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Students will be required to write a 5000 word essay on a critical examination of one current initiative related to the early childhood sector, and their implication to pedagogy of early years either in the UK or in an alternative international context.
The education sector in the UK has seen sweeping changes since the 1980's. There have been major policy changes, almost one per year and the education system as a whole has been through a lot of change and turmoil for the last three decades. Policy changes in UK education have touched upon every aspect of education – from establishing a national curriculum as well as national assessment framework, through establishing strict qualifications for all educational practitioners, bringing in parents and corporate and communities as partners in educating the younger generation, an explosion in the number of roles of people involved in child education and child care as well as in the qualifications required for the education workforce. There has been a lot of research into various aspects of education – specifically early childhood education since research has established that giving every child the same advantageous start with regard to educational experience and attainment is the right way to achieve social justice and equality in society (APPG, 2013).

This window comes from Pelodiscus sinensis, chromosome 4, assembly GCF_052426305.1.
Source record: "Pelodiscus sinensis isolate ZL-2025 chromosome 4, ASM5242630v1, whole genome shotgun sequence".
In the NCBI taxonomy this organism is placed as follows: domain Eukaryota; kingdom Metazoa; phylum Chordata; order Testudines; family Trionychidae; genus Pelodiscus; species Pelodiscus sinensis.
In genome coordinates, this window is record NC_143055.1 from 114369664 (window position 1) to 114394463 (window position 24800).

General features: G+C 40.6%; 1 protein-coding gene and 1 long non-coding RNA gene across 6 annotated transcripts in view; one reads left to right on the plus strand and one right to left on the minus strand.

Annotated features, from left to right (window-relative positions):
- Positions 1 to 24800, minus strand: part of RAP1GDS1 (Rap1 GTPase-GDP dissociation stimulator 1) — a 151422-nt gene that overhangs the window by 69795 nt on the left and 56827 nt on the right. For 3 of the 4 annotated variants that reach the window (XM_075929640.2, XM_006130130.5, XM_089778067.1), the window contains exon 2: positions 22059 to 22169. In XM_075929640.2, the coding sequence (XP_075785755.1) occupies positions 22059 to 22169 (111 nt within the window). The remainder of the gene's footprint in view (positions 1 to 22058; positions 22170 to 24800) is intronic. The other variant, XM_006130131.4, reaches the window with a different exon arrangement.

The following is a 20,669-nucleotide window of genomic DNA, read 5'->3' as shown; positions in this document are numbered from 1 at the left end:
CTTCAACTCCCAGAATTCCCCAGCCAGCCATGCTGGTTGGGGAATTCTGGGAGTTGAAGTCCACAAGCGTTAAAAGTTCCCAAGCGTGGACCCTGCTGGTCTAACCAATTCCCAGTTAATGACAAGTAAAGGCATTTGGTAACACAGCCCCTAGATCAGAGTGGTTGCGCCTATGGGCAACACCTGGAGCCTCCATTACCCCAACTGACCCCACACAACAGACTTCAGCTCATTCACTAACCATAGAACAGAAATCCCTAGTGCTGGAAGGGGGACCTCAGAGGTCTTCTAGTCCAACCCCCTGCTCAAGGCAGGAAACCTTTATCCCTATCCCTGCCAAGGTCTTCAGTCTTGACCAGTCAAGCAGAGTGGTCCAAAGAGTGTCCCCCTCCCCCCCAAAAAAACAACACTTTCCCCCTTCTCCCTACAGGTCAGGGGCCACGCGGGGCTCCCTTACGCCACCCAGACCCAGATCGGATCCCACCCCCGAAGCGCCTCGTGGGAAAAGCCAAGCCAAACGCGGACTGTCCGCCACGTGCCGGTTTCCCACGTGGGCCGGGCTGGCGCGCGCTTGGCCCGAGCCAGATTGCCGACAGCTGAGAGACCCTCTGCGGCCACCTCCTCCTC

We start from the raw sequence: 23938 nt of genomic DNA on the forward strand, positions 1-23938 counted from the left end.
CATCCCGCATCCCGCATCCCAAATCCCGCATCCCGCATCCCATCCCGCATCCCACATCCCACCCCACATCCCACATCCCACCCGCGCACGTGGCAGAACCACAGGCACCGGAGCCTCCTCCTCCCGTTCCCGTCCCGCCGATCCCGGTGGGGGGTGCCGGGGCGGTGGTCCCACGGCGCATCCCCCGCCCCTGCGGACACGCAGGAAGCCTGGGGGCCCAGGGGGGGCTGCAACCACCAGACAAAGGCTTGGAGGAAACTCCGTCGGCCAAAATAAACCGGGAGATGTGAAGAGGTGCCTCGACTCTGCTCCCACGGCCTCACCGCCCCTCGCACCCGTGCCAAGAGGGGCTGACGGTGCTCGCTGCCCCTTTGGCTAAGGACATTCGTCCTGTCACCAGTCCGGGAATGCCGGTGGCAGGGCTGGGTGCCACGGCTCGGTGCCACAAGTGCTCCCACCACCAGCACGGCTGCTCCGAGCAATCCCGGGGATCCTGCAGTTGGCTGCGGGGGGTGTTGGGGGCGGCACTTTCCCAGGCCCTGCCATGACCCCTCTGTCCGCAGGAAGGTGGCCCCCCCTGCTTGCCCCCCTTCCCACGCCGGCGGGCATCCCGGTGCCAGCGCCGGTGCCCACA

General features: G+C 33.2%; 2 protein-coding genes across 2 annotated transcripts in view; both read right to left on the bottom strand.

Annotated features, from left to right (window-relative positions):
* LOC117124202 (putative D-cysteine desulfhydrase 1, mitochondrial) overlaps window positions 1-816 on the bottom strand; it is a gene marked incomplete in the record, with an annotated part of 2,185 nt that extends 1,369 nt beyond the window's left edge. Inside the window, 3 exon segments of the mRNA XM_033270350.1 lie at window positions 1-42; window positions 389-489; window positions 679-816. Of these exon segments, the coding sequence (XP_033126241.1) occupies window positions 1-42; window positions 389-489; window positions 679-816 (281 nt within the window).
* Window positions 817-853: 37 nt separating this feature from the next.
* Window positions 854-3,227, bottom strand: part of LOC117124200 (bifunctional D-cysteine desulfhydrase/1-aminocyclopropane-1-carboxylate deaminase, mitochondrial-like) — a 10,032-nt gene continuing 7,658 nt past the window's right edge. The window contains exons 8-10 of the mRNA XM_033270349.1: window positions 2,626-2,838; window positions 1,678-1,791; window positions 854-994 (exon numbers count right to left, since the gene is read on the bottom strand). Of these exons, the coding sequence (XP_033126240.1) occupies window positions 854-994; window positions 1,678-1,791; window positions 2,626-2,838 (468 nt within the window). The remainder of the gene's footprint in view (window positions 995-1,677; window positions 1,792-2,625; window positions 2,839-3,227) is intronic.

The following paragraphs will analyze the policy and changes in the early year's workforce in the UK and compare it to the early year situation overseas. This essay will study the features of the Light the Young Brains work that was part of the Save the Children initiative and critique this initiative. Issues related to the early years workforce – the gender imbalance in the early years workforce, the socio-cultural environment faced by young children all over the world today, the professionalization versus de-professionalization debate will be studied in detail before moving on to a conclusion.
History of early childhood education policy on workforce in the UK
Early childhood education in the UK as a mass movement had its origins in the 1700's. The idea of educating children for the betterment of society gathered steam from initiatives by various religious, social and political organizations and rich patrons who founded schools for poor children. Increasing industrialization was the first prompt for compulsory schooling of young children. Forster's Education Act of 1870 was enacted to send English children to school a year earlier than Austrian children to give them an advantage in educational achievement (Szreter, 1964). The Consultative Committee report of 1908 puts forward the reason of medical care of young children as one of the reasons for the necesity of compulsory early childhood education (Gillard, 2006). Nursery schools for 2-5 year olds were introduced in the UK by legislation by the Lloyd George government through the H.A.L Fisher's Education Act of 1918 which made education compulsory upto the age of 14 in the UK (Lowe, 2009). The first world war however brought in a paucity of funds and not many nursery or continuation schools were established as envisaged by this Act. However with mothers and older children being needed to work the establishment of nursery schools for small children began to flourish. The first such nursery schools were established as a reaction to the conditions of small children being brought up in industrialised cities which lacked space and where parents were suffering from unemployment and the conditions at home were not conducive to the healthy growth of the child.
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